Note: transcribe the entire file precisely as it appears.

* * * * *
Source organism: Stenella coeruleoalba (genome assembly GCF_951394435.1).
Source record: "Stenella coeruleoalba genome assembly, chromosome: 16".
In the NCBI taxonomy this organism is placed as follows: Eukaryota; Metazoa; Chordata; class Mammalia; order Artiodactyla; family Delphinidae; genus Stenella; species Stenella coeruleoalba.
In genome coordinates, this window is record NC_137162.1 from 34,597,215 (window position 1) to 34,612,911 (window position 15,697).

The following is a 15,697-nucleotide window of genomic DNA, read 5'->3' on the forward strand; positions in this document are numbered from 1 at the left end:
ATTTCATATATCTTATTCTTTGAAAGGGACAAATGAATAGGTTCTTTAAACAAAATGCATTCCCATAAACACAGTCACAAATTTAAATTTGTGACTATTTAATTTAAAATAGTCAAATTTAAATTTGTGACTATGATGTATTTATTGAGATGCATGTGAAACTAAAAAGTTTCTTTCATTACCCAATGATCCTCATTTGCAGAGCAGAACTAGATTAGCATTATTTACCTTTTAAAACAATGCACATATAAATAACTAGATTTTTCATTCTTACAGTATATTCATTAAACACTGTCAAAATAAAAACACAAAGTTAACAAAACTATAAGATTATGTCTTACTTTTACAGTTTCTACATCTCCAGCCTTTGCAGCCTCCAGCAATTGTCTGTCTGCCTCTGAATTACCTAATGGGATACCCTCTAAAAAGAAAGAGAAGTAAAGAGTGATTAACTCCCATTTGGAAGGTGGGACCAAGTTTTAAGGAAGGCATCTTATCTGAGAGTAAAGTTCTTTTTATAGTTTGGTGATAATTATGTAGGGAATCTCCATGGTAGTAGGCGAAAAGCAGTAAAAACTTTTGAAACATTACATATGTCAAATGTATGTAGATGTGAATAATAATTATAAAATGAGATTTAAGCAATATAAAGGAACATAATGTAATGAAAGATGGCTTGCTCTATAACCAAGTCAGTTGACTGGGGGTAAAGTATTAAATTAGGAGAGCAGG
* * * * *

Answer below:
Source organism: Stenella coeruleoalba (genome assembly GCF_951394435.1).
Source record: "Stenella coeruleoalba genome assembly, chromosome: 16".
In the NCBI taxonomy this organism is placed as follows: Eukaryota; Metazoa; Chordata; class Mammalia; order Artiodactyla; family Delphinidae; genus Stenella; species Stenella coeruleoalba.
In genome coordinates, this window is record NC_137162.1 from 34,597,215 (window position 1) to 34,612,911 (window position 15,697).

The following is a 15,697-nucleotide window of genomic DNA, read 5'->3' on the forward strand; positions in this document are numbered from 1 at the left end:
ATTTCATATATCTTATTCTTTGAAAGGGACAAATGAATAGGTTCTTTAAACAAAATGCATTCCCATAAACACAGTCACAAATTTAAATTTGTGACTATTTAATTTAAAATAGTCAAATTTAAATTTGTGACTATGATGTATTTATTGAGATGCATGTGAAACTAAAAAGTTTCTTTCATTACCCAATGATCCTCATTTGCAGAGCAGAACTAGATTAGCATTATTTACCTTTTAAAACAATGCACATATAAATAACTAGATTTTTCATTCTTACAGTATATTCATTAAACACTGTCAAAATAAAAACACAAAGTTAACAAAACTATAAGATTATGTCTTACTTTTACAGTTTCTACATCTCCAGCCTTTGCAGCCTCCAGCAATTGTCTGTCTGCCTCTGAATTACCTAATGGGATACCCTCTAAAAAGAAAGAGAAGTAAAGAGTGATTAACTCCCATTTGGAAGGTGGGACCAAGTTTTAAGGAAGGCATCTTATCTGAGAGTAAAGTTCTTTTTATAGTTTGGTGATAATTATGTAGGGAATCTCCATGGTAGTAGGCGAAAAGCAGTAAAAACTTTTGAAACATTACATATGTCAAATGTATGTAGATGTGAATAATAATTATAAAATGAGATTTAAGCAATATAAAGGAACATAATGTAATGAAAGATGGCTTGCTCTATAACCAAGTCAGTTGACTGGGGGTAAAGTATTAAATTAGGAGAGCAGG